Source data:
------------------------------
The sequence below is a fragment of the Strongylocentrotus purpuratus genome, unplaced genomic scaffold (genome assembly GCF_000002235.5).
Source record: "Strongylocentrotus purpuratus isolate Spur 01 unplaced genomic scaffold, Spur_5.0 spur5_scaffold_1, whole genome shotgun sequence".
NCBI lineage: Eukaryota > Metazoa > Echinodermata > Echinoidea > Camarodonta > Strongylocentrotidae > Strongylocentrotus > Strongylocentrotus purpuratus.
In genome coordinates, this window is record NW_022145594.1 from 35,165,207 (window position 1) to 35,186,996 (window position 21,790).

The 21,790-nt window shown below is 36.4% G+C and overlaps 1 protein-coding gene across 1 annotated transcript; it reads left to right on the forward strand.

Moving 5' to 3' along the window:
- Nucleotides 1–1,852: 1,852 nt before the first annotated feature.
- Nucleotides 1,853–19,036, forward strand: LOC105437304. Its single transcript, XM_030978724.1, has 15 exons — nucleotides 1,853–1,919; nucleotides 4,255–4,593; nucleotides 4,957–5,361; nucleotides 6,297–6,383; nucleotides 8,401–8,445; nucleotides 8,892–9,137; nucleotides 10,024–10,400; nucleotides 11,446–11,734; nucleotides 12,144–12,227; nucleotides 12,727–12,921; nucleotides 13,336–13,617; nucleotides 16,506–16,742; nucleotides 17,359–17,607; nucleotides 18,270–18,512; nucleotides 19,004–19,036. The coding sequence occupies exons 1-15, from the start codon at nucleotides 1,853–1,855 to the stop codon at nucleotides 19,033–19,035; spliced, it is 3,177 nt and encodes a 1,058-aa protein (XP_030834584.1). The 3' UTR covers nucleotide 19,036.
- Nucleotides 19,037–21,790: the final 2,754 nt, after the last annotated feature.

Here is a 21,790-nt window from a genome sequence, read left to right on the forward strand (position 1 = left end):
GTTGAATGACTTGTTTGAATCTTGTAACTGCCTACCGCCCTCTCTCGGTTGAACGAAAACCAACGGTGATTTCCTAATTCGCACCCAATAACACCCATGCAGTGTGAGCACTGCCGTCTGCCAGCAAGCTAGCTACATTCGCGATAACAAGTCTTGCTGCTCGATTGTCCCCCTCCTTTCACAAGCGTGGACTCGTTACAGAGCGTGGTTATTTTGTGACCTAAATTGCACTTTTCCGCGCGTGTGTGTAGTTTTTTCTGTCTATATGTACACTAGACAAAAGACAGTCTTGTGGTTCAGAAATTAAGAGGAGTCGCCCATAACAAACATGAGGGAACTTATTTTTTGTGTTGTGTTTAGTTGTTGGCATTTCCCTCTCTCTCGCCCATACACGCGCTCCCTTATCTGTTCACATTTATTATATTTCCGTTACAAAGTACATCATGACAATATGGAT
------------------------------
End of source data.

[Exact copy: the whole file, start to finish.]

The sequence below is a fragment of the Strongylocentrotus purpuratus genome, unplaced genomic scaffold (genome assembly GCF_000002235.5).
Source record: "Strongylocentrotus purpuratus isolate Spur 01 unplaced genomic scaffold, Spur_5.0 spur5_scaffold_1, whole genome shotgun sequence".
NCBI lineage: Eukaryota > Metazoa > Echinodermata > Echinoidea > Camarodonta > Strongylocentrotidae > Strongylocentrotus > Strongylocentrotus purpuratus.
In genome coordinates, this window is record NW_022145594.1 from 35,165,207 (window position 1) to 35,186,996 (window position 21,790).

The 21,790-nt window shown below is 36.4% G+C and overlaps 1 protein-coding gene across 1 annotated transcript; it reads left to right on the forward strand.

Moving 5' to 3' along the window:
- Nucleotides 1–1,852: 1,852 nt before the first annotated feature.
- Nucleotides 1,853–19,036, forward strand: LOC105437304. Its single transcript, XM_030978724.1, has 15 exons — nucleotides 1,853–1,919; nucleotides 4,255–4,593; nucleotides 4,957–5,361; nucleotides 6,297–6,383; nucleotides 8,401–8,445; nucleotides 8,892–9,137; nucleotides 10,024–10,400; nucleotides 11,446–11,734; nucleotides 12,144–12,227; nucleotides 12,727–12,921; nucleotides 13,336–13,617; nucleotides 16,506–16,742; nucleotides 17,359–17,607; nucleotides 18,270–18,512; nucleotides 19,004–19,036. The coding sequence occupies exons 1-15, from the start codon at nucleotides 1,853–1,855 to the stop codon at nucleotides 19,033–19,035; spliced, it is 3,177 nt and encodes a 1,058-aa protein (XP_030834584.1). The 3' UTR covers nucleotide 19,036.
- Nucleotides 19,037–21,790: the final 2,754 nt, after the last annotated feature.

Here is a 21,790-nt window from a genome sequence, read left to right on the forward strand (position 1 = left end):
GTTGAATGACTTGTTTGAATCTTGTAACTGCCTACCGCCCTCTCTCGGTTGAACGAAAACCAACGGTGATTTCCTAATTCGCACCCAATAACACCCATGCAGTGTGAGCACTGCCGTCTGCCAGCAAGCTAGCTACATTCGCGATAACAAGTCTTGCTGCTCGATTGTCCCCCTCCTTTCACAAGCGTGGACTCGTTACAGAGCGTGGTTATTTTGTGACCTAAATTGCACTTTTCCGCGCGTGTGTGTAGTTTTTTCTGTCTATATGTACACTAGACAAAAGACAGTCTTGTGGTTCAGAAATTAAGAGGAGTCGCCCATAACAAACATGAGGGAACTTATTTTTTGTGTTGTGTTTAGTTGTTGGCATTTCCCTCTCTCTCGCCCATACACGCGCTCCCTTATCTGTTCACATTTATTATATTTCCGTTACAAAGTACATCATGACAATATGGAT